With respect to longer-term financial risk, traditional studios may be more exposed than streamers. Talk shows were immediately impacted. Delays in filming related to the strikes can impact the most popular network shows which typically are written in the summer and are filmed in the fall, and production of the summer movie releases scheduled for next summer. All of this can impact their bottom line. Streamers may be more resilient, as they often have a larger pipeline of scripted content and have the option to look towards international shows to fill the gaps. The risk for streamers is stale content; it may start to impact their bottom line if subscribers drop off without something new to watch.
The film and television production industry is complex and wide-ranging in Los Angeles County, with well-established supply linkages. Consequently, the industry can typically find all production facilities and requirements within the region. That also means, however, that the economic cost of both the WGA and SAG strikes are more than just lost wages for writers, actors, and other production workers; the more production is impacted, the more businesses in the industry’s local supply chain are affected. These businesses include craft services, studio equipment rental houses, prop and costume houses, marketing firms specializing in the entertainment industry, and even clothing retailers where studio shoppers go to fill their production wardrobes. This ripple effect will be compounded by the reduced spending by workers in both the industry and its supply chain. That reduction of supply chain spending and household spending will represent additional revenue losses in our region that can be felt across all other industries.
While most filming has been put on hiatus, not all activity has stopped; independent film and TV projects with no ties to the AMPTP are exempted from the strike, being granted special interim agreements. Currently, there are 39 productions that have been granted these waivers, with many more undertaking the application process.5 The terms dictate that these independent productions must adhere to the same union-proposed terms that studios and streamers rejected; an 11 percent higher minimum wage rate, residual guarantees, and protections against AI. The points of contention surrounding the productions that are continuing under these waivers are that they include A-list celebrities (like Anne Hathaway, Matthew McConaughey, Mark Wahlberg, Paul Rudd and Jenna Ortega) and, upon completion, will be sold to streaming services that are AMPTP members. As such, despite potentially being a proof of concept for what the union has requested, they are viewed by many as an industry loophole. Regardless, these productions represent only a fraction of “normal” activity.6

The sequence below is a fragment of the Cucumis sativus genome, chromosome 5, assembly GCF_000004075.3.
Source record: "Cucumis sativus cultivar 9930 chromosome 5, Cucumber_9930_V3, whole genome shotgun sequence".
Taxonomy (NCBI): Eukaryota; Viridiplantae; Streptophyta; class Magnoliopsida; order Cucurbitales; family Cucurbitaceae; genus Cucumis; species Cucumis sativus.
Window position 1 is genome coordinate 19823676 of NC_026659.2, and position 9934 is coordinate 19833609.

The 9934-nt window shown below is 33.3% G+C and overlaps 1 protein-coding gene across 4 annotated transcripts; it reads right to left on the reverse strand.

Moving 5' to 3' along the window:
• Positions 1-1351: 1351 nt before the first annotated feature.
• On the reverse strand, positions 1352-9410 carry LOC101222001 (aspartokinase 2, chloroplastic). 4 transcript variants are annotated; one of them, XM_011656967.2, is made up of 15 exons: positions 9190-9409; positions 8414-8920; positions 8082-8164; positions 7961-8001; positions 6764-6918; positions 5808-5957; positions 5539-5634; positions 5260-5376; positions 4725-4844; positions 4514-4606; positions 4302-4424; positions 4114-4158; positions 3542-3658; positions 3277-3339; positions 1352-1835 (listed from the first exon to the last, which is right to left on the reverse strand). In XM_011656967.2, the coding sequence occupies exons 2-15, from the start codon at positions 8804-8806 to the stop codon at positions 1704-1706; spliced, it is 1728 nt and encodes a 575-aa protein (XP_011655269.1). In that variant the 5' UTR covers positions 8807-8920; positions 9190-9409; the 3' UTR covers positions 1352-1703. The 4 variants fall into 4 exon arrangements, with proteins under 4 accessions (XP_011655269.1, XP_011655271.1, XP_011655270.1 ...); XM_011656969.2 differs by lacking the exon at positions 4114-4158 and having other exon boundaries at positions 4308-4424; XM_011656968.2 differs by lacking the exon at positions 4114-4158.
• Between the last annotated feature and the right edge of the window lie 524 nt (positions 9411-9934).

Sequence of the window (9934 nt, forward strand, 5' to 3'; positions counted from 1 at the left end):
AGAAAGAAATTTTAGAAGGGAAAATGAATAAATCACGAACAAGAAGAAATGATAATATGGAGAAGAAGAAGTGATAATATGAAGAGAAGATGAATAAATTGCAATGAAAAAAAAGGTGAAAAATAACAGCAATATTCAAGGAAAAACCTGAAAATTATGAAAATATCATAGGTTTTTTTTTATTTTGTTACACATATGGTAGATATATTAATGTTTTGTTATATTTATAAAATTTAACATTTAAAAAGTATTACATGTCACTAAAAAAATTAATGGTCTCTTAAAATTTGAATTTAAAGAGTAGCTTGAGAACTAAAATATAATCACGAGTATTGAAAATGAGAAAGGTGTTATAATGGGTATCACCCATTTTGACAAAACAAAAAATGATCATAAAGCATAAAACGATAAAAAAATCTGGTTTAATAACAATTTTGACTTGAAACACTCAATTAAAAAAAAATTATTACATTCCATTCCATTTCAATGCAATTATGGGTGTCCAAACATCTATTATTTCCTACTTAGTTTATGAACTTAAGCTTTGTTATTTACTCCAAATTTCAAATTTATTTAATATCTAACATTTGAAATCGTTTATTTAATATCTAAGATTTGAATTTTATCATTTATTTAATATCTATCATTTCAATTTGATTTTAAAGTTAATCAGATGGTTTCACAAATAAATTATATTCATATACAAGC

According to FilmLA, local on-location film production, measured by Shoot Days (SD), declined by 28.8 percent in the second quarter of this year (6,566 SD), compared to Q2 2022. Television posted the largest quarterly decline among all major production categories (-36.4 percent). These Q2 2023 declines are showing the first signs of the writers’ strike, but part of the decline is also attributable to the post-COVID production surge ending and corporate restructuring that has been occurring in the industry. Not since the pandemic have shoot days in Los Angeles County been so low.7
The ways that we consume content has changed, and the economics have changed with it, making the estimation of potential impacts of the current WGA and SAG-AFTRA strikes more complex. The industry is a significant driver of growth here in Los Angeles County. The film and television industry as defined in this memo directly accounted for approximately 10.9 percent ($90.6 billion) of Los Angeles County’s
$828.4 billion economy in 2021 (most recent gross county product (GCP) available), and that excludes the additional contribution to GCP related to the industry’s local supply chain purchases (indirect spending) and household spending supported by wages earned by direct industry employees and those working in its supply chain (induced spending).8
In terms of employment, job growth across other industries in Los Angeles County has absorbed the loss related to the WGA strike, total nonfarm employment has hovered around 4.64 million since April, but we will likely see the impact of the SAG-AFTRA strike in future data releases, along with the secondary effects of both walkouts as they continue. Ultimately, as with any work stoppage, the duration of these strikes will be key in determining the economic impact they have on the Los Angeles economy; the longer the WGA and SAG-AFTRA strikes go on, the more it will cost our local economy.
1 CA EDD, Labor Market Information Division, Current Employment Series, Accessed 8/4/2023, https://labormarketinfo.edd.ca.gov/data/employment-by-industry.html
2 WGA Negotiating Committee. (2023, August 4). Negotiations update. https://www.wgacontract2023.org/announcements/negotiations-update-8-4
3 WGA Negotiating Committee. WGA negotiations—Status as of May 1, 2023 – WGA Contract 2023. https://www.wgacontract2023.org/uploadedfiles/members/member_info/contract-2023/wga_proposals.pdf
5 SAG-AFTRA. (n.d.). Productions Approved and Signed to Interim Agreements – Members May Work on These. SAG-AFTRA Strike, Accessed 8/6/2023. https://www.sagaftra.org/files/sa_documents/Productions%20Approved%20and%20Signed%20to%20Interim%20Agreements%20-
6 SAG-AFTRA. (n.d.). Interim agreement: SAG-AFTRA STRIKE. SAG-AFTRA Strike, Accessed 8/6/2023. https://www.sagaftrastrike.org/interim-agreement
8 IMPLAN, 2021. Accessed 8/6/2023.